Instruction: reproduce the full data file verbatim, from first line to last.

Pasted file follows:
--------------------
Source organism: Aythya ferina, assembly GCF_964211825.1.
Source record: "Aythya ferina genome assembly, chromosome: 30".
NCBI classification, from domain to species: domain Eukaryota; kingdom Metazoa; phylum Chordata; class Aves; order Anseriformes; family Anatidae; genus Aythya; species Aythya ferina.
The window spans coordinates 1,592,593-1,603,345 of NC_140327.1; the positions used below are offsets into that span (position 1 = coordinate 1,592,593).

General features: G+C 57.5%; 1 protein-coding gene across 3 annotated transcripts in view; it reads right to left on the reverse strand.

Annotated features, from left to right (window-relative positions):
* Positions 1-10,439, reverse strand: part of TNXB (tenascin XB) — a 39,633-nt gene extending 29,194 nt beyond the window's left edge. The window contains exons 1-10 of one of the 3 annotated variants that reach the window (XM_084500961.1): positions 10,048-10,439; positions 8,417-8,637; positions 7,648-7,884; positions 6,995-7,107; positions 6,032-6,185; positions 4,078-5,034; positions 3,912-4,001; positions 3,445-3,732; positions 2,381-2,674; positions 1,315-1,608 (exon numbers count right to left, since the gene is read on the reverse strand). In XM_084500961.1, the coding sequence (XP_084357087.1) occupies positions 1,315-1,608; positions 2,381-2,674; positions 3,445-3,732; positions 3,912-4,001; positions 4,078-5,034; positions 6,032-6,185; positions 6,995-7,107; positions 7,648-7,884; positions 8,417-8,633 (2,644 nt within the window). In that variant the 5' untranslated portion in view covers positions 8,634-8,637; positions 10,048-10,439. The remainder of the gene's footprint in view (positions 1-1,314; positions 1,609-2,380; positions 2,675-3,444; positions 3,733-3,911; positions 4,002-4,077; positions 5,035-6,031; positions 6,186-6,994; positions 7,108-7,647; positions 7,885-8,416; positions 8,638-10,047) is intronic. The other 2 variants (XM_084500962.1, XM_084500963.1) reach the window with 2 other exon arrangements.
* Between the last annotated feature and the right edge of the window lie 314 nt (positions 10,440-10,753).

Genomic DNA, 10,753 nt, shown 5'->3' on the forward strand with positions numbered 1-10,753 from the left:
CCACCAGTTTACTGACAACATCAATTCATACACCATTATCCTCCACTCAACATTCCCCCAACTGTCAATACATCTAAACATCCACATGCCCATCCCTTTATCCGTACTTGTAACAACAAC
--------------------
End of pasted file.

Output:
Source organism: Aythya ferina, assembly GCF_964211825.1.
Source record: "Aythya ferina genome assembly, chromosome: 30".
NCBI classification, from domain to species: domain Eukaryota; kingdom Metazoa; phylum Chordata; class Aves; order Anseriformes; family Anatidae; genus Aythya; species Aythya ferina.
The window spans coordinates 1,592,593-1,603,345 of NC_140327.1; the positions used below are offsets into that span (position 1 = coordinate 1,592,593).

General features: G+C 57.5%; 1 protein-coding gene across 3 annotated transcripts in view; it reads right to left on the reverse strand.

Annotated features, from left to right (window-relative positions):
* Positions 1-10,439, reverse strand: part of TNXB (tenascin XB) — a 39,633-nt gene extending 29,194 nt beyond the window's left edge. The window contains exons 1-10 of one of the 3 annotated variants that reach the window (XM_084500961.1): positions 10,048-10,439; positions 8,417-8,637; positions 7,648-7,884; positions 6,995-7,107; positions 6,032-6,185; positions 4,078-5,034; positions 3,912-4,001; positions 3,445-3,732; positions 2,381-2,674; positions 1,315-1,608 (exon numbers count right to left, since the gene is read on the reverse strand). In XM_084500961.1, the coding sequence (XP_084357087.1) occupies positions 1,315-1,608; positions 2,381-2,674; positions 3,445-3,732; positions 3,912-4,001; positions 4,078-5,034; positions 6,032-6,185; positions 6,995-7,107; positions 7,648-7,884; positions 8,417-8,633 (2,644 nt within the window). In that variant the 5' untranslated portion in view covers positions 8,634-8,637; positions 10,048-10,439. The remainder of the gene's footprint in view (positions 1-1,314; positions 1,609-2,380; positions 2,675-3,444; positions 3,733-3,911; positions 4,002-4,077; positions 5,035-6,031; positions 6,186-6,994; positions 7,108-7,647; positions 7,885-8,416; positions 8,638-10,047) is intronic. The other 2 variants (XM_084500962.1, XM_084500963.1) reach the window with 2 other exon arrangements.
* Between the last annotated feature and the right edge of the window lie 314 nt (positions 10,440-10,753).

Genomic DNA, 10,753 nt, shown 5'->3' on the forward strand with positions numbered 1-10,753 from the left:
CCACCAGTTTACTGACAACATCAATTCATACACCATTATCCTCCACTCAACATTCCCCCAACTGTCAATACATCTAAACATCCACATGCCCATCCCTTTATCCGTACTTGTAACAACAAC